Doped R15

Mulund lad, Gaurav custom builds an exhaust system for the YZF-R15.Adhish Alawani finds out if it performs better

Yamaha introduced the YZF-R15 with the intention of acquainting Indian bikers with hardcore performance. No doubt, the Japanese company successfully defined track performance with the R15 in India. However, most costumers in the country are going to use the bike in cities and for sport touring on highways. Like a trademark Yamaha race bike, the R15 has its power band in the higher revs, more precisely over 7500rpm. Riding the bike in such high revs is not practical on a daily basis in town. The R15 definitely feels a lot sluggish from the bottom end to the midrange making it a chore for tackling traffic.

Gaurav, an avid BIKE India reader and a hardcore sports touring fan, decided to modify his R15 so that it would deliver a better midrange performance. To start the project, he made a new exhaust system for his YZF-R15. Obviously, he was not keen on making just a new free flow canister. Gaurav decided to engineer the complete exhaust system which included the pipe as well as the end can.

Getting help from some local mechanics for the labour work, Gaurav managed to make an exhaust system for his bike which he felt was good enough to kill the stock R15 in straight line acceleration as well as top speed. So we decided to hook up our performance testing equipment on his modified bike and gauge its performance against the stock R15.

Looking at the exhaust, you can immediately make out that this one is a bit smaller than the stock exhaust. However, it has the same cap on it that is found on the stock one making it look more familiar to a layman’s eye. Leaving aside the looks, I decided to do a couple of performance runs on the bike. The second run itself gave a 0-60km/h timing of 4.5 seconds. Just a new exhaust system has trimmed off more than over half a second in the 0-60km/h acceleration run. Even the 0-100km/h run showed us that the modified R15 managed the sprint in 12.5 seconds as against 13.2 seconds of the stock bike. As far as top speed is concerned, the bike recorded a top whack of 134km/h on the equipment. A slightly longer straight with lesser traffic to bother about would have raised the top speed further is what we felt looking at the few more revs to go in the top gear.

This rise in performance of the R15 can be experienced from around 5000rpm unlike the stock bike which comes alive just after 7500rpm. The midrange of the bike was much stronger than the stock R15 which I am sure will make a positive difference for city riding. Also, the sound note from the free flow system is louder than the stock one yet much better and quieter than the other locally made exhaust systems.

 

This exhaust system for your R15 can be bought at a humble price of Rs 9000 (includes the pipe and the canister) Contact: +91 9819003637

 

Prudent commutin part ii

This month we continue with some more pointers on how you can be a socially responsible rider

 

Do not park / stop at the exit of a turn / intersection
The exit of a turn or intersection is usually a blind spot for the oncoming traffic. Parking or being stranded at such a spot is extremely hazardous and can lead to an unavoidable accident. In case of a breakdown in such a position on a turn/intersection, it is recommended to have a person stand at the entry of the turn/intersection to warn the traffic until the breakdown scenario is resolved.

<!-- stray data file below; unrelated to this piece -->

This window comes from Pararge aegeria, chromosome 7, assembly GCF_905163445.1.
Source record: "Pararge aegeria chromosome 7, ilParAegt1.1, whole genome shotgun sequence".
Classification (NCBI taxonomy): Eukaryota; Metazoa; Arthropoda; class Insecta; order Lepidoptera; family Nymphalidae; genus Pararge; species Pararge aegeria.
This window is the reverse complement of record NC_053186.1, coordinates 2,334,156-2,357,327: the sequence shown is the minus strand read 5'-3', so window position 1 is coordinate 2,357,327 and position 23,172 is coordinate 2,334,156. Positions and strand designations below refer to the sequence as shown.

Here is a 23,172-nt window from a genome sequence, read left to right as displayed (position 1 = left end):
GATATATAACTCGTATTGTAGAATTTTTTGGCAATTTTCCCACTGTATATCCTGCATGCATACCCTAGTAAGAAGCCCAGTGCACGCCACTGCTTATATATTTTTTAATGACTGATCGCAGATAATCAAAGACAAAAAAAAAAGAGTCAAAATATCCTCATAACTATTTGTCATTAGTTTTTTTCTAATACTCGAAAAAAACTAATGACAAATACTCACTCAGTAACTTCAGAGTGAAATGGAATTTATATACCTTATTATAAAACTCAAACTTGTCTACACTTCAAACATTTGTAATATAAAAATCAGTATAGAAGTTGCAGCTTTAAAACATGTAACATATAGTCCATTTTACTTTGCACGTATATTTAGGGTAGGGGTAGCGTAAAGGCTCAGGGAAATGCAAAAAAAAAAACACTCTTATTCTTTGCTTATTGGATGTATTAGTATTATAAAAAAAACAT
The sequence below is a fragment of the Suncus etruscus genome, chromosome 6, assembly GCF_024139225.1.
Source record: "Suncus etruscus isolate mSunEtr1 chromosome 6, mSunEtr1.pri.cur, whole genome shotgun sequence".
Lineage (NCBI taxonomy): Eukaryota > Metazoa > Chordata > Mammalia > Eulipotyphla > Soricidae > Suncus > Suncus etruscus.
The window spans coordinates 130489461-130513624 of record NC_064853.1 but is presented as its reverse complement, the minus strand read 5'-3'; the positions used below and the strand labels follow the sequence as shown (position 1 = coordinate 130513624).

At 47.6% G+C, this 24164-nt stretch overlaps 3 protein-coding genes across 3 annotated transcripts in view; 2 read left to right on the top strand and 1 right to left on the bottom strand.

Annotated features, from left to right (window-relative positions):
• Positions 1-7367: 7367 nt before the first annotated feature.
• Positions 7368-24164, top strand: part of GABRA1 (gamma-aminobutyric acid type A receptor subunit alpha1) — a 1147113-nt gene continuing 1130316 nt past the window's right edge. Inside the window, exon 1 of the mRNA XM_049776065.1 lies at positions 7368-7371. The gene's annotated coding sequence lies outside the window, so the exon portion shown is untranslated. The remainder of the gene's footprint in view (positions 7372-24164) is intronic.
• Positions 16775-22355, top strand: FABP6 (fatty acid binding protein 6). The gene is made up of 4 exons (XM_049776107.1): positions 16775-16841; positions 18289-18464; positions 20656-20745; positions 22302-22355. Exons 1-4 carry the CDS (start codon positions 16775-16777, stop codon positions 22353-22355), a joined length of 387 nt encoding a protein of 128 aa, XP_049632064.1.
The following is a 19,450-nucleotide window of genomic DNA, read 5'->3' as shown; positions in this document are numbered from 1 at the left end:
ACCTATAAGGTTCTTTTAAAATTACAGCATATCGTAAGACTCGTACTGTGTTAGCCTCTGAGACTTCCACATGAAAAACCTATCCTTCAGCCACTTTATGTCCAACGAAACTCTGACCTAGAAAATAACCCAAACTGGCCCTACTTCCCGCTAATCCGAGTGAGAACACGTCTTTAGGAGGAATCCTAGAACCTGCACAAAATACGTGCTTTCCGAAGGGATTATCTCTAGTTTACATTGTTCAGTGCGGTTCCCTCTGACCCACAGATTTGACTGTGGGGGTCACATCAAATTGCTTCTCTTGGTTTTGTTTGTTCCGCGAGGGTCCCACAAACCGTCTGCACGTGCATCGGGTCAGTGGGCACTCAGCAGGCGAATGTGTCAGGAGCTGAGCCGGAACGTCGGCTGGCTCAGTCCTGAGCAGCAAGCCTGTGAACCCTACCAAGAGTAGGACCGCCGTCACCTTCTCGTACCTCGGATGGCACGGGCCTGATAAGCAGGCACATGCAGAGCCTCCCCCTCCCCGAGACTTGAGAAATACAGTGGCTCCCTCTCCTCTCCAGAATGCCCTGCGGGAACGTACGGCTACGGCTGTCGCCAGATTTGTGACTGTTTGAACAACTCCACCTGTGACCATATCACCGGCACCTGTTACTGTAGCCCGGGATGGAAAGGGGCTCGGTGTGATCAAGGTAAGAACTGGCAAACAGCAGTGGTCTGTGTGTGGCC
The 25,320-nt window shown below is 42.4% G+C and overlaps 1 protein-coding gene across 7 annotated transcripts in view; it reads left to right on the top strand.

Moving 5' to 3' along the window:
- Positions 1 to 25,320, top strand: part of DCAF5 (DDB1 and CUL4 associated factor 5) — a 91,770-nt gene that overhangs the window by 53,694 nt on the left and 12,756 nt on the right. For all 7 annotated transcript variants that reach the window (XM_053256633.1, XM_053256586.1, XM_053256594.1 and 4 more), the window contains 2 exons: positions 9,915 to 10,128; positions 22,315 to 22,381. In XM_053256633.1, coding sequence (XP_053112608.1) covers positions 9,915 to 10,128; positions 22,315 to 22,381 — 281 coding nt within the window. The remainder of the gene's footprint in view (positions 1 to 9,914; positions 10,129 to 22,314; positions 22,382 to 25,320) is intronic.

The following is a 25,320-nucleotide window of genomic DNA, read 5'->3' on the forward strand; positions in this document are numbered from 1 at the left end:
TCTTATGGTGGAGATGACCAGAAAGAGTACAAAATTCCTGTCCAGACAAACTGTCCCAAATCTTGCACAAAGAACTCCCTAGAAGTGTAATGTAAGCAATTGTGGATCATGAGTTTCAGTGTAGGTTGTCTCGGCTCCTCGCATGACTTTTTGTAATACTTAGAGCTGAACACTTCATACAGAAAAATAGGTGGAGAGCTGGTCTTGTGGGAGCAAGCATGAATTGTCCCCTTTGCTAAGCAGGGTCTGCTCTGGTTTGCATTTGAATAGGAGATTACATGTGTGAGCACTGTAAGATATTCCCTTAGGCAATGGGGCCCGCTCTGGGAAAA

Luggage and pillions have their own space
Make sure that you ride with only one pillion and that the pillion is seated on the pillion seat only and not on unconventional areas like the tank or the foot board of a scooter as these can seriously hamper the vehicle dynamics. In some cases, the rider’s vision too is hindered thus proving to be a perfect recipe for an accident. Similarly, luggage too needs to be carried only in the form of a tank bag, back pack or saddle bags not hanging from the handlebars or your shoulders.

Safe braking

Continuing with the basics, this month BIKE India teaches you how to refine your braking skills. Follow our tips on how to brake effectively without losing control over your bike

PRACTICE BRAKING UNDER VARIED CONDITIONS
Braking at curves is more critical than on a straight line. Some experts even suggest to avoid braking in corners. Nonetheless you should be prepared for unexpected circumstances. Losing speed before entering a corner is the safest way. If you ever need to brake midcorner, apply the front brake very smoothly while pushing the inner side of the handlebar. Slowly release the lever again as you reach the desired speed. Throughtout the process, you must keep the level of traction available under check. At curves, speeding vehicles can lose grip far more easily. However, a banked corner allows for safer manoeuvres than the one without it. Take care not to apply and release the brakes instantly as the front end will dip and rebound with a shocking force. Practice effective braking on different surfaces ranging from concrete roads to tarmac to gravel as well as wet surfaces. This will also help you get accustomed to your your bike’s behaviour.
On a downhill section, gravity will not forgive a mistake and you may easily lose control here. It’s better to engage a lower gear and maintain a safe speed. Allow engine braking to do the job. Keep the clutch operation subtle whenever shifting gears.
Practice braking on gravel as well, for you don’t know when you might end up facing such riding scenarios. Many evasive actions lead us to go off the tarmac. Preferably use the rear brake here with a gentle tap on the front one.